Some neighbors of Boston College and a city councilor are urging the city to postpone a vote on the school’s plans to build a new dormitory on Commonwealth Avenue.
The residents fear that if the project is approved, they will lose leverage in their quest to reach a long-term deal with the university to provide community benefits.
The Boston Redevelopment Authority’s board of directors is scheduled to vote Thursday night on BC’s proposal to build a six-story, 484-bed residence hall at 2150 Commonwealth Ave. The 245,000-square-foot building would also include new space for campus health services.
In seeking a two-week delay, some residents who live around the Chestnut Hill campus say they have not had enough time to weigh in on a community-benefits agreement that BC has proposed.
Bruce Kline, a member of a community task force appointed by the city to help oversee BC’s development proposals, said the BRA told residents about the scheduled board vote late last week. He said task force members then received an e-mail Wednesday morning with a list of development-
related community benefits proposed by BC and were told the list would be discussed at a task force meeting that night.
“Out of nowhere this pops up,” Kline said by phone.
At Wednesday night’s meeting, Councilor Mark Ciommo, who represents Allston and Brighton, also called for a delay in the vote.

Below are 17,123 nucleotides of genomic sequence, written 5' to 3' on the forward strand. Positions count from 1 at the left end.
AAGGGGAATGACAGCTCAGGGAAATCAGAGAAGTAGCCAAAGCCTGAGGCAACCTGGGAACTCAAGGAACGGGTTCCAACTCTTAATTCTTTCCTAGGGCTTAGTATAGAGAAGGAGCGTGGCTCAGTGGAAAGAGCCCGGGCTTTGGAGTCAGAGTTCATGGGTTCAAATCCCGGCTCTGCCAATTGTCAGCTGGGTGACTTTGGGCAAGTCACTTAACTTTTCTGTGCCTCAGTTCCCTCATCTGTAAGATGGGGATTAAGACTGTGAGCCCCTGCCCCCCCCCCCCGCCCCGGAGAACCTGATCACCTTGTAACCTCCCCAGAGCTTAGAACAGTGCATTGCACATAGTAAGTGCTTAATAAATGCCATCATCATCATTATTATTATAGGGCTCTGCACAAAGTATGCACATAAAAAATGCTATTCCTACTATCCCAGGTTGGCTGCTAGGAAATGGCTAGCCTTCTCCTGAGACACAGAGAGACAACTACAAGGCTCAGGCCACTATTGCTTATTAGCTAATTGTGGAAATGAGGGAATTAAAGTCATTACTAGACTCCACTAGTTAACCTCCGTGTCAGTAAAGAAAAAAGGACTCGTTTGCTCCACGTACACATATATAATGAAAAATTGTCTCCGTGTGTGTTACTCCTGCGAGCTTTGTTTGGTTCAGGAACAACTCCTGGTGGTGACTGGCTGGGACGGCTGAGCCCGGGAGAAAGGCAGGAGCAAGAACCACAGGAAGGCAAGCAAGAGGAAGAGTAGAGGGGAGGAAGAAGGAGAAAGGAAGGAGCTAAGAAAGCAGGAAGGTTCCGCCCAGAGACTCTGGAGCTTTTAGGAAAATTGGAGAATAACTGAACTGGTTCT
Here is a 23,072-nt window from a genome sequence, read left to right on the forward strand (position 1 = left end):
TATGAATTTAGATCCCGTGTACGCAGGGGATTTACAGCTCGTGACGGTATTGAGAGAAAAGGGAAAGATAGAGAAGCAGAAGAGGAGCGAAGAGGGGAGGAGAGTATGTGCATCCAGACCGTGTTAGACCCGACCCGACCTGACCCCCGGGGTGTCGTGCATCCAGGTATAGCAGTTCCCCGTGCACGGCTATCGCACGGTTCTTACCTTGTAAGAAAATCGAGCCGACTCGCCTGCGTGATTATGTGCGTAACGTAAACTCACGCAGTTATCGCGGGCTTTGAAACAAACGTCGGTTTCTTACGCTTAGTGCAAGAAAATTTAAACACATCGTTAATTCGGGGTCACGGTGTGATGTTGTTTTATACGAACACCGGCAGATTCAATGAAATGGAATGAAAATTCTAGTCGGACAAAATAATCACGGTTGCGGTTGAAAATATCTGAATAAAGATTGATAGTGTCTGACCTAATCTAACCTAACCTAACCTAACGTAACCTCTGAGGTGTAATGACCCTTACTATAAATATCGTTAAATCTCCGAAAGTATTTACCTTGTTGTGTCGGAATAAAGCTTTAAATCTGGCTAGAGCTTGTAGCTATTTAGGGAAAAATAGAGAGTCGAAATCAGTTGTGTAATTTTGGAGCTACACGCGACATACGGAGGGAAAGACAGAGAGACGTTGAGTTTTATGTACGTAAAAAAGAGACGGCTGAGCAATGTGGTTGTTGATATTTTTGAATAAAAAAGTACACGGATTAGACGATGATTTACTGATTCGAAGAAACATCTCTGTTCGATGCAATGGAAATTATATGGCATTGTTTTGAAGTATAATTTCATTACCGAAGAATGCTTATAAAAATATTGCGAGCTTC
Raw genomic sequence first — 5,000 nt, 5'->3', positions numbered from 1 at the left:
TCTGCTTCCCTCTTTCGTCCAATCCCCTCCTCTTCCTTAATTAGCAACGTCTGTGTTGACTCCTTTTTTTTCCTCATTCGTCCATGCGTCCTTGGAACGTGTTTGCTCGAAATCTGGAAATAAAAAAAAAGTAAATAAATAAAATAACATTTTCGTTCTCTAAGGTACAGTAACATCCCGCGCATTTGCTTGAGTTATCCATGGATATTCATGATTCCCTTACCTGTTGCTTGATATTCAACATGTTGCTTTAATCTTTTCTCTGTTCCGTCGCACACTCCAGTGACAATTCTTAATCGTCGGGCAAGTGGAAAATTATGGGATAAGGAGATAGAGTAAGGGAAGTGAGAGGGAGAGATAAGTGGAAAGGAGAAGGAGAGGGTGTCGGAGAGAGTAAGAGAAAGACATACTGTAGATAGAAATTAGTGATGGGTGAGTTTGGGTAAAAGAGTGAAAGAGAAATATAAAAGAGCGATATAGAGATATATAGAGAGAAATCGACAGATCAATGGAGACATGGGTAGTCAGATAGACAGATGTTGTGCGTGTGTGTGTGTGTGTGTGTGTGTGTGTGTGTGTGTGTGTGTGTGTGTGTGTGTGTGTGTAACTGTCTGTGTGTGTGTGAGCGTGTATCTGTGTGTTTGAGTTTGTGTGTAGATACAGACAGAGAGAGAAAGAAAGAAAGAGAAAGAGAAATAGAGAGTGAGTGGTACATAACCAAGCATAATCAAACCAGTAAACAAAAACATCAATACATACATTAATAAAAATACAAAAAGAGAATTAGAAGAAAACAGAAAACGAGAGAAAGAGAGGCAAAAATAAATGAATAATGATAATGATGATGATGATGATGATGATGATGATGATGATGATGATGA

“There’s no time for discussion,” Ciommo said. “It’s wrong and disrespectful to this task force.”
Ciommo and task force members said they do not want to delay the project and appreciate that BC drafted the list of community benefits. “But we can do more and we can do better,” task force member Rosie Hanlon said.
Among the benefits BC is offering, according to filings, are scholarships for local students and creation of a fund for community improvements, including parks and projects related to transportation.
Kairos Shen, the BRA’s chief planner, apologized for the short notice of the vote, but said the city and BC will work out details about the community benefits package in future meetings.
Tom Keady, vice president of governmental relations and community affairs at BC, who attended the meeting, also apologized for not getting a draft of the community benefits to residents sooner. He said BC had to first show it to city officials, which accounted for some of the delay.
He said BC believes that the community benefits are substantial and that the dorm project had received support from many neighbors and local legislators who want to see more BC students living on campus. But he said “the clock is ticking” on the project.
“If we do not move this project forward tomorrow at the BRA, it doesn’t happen in 2016,” he said.